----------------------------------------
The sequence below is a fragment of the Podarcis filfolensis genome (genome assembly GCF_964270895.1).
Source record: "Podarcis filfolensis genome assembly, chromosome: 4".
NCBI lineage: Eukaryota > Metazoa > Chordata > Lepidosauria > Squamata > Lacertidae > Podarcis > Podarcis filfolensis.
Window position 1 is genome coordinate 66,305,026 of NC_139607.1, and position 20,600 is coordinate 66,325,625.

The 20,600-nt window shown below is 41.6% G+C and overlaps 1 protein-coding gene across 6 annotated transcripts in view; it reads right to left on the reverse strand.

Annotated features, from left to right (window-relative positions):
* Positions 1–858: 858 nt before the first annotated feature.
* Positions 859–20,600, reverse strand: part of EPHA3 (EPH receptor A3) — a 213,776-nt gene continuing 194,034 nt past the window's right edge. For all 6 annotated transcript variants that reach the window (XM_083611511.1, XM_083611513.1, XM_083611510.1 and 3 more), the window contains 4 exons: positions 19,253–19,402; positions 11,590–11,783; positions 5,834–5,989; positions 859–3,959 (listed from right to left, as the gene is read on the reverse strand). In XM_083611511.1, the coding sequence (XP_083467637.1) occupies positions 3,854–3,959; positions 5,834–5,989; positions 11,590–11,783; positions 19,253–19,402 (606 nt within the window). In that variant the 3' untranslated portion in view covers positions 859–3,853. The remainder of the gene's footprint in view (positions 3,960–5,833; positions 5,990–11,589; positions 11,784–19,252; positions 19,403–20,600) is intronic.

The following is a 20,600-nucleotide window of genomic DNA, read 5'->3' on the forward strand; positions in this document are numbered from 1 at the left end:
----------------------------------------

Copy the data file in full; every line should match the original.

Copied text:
The sequence below is a fragment of the Podarcis filfolensis genome (genome assembly GCF_964270895.1).
Source record: "Podarcis filfolensis genome assembly, chromosome: 4".
NCBI lineage: Eukaryota > Metazoa > Chordata > Lepidosauria > Squamata > Lacertidae > Podarcis > Podarcis filfolensis.
Window position 1 is genome coordinate 66,305,026 of NC_139607.1, and position 20,600 is coordinate 66,325,625.

The 20,600-nt window shown below is 41.6% G+C and overlaps 1 protein-coding gene across 6 annotated transcripts in view; it reads right to left on the reverse strand.

Annotated features, from left to right (window-relative positions):
* Positions 1–858: 858 nt before the first annotated feature.
* Positions 859–20,600, reverse strand: part of EPHA3 (EPH receptor A3) — a 213,776-nt gene continuing 194,034 nt past the window's right edge. For all 6 annotated transcript variants that reach the window (XM_083611511.1, XM_083611513.1, XM_083611510.1 and 3 more), the window contains 4 exons: positions 19,253–19,402; positions 11,590–11,783; positions 5,834–5,989; positions 859–3,959 (listed from right to left, as the gene is read on the reverse strand). In XM_083611511.1, the coding sequence (XP_083467637.1) occupies positions 3,854–3,959; positions 5,834–5,989; positions 11,590–11,783; positions 19,253–19,402 (606 nt within the window). In that variant the 3' untranslated portion in view covers positions 859–3,853. The remainder of the gene's footprint in view (positions 3,960–5,833; positions 5,990–11,589; positions 11,784–19,252; positions 19,403–20,600) is intronic.

The following is a 20,600-nucleotide window of genomic DNA, read 5'->3' on the forward strand; positions in this document are numbered from 1 at the left end: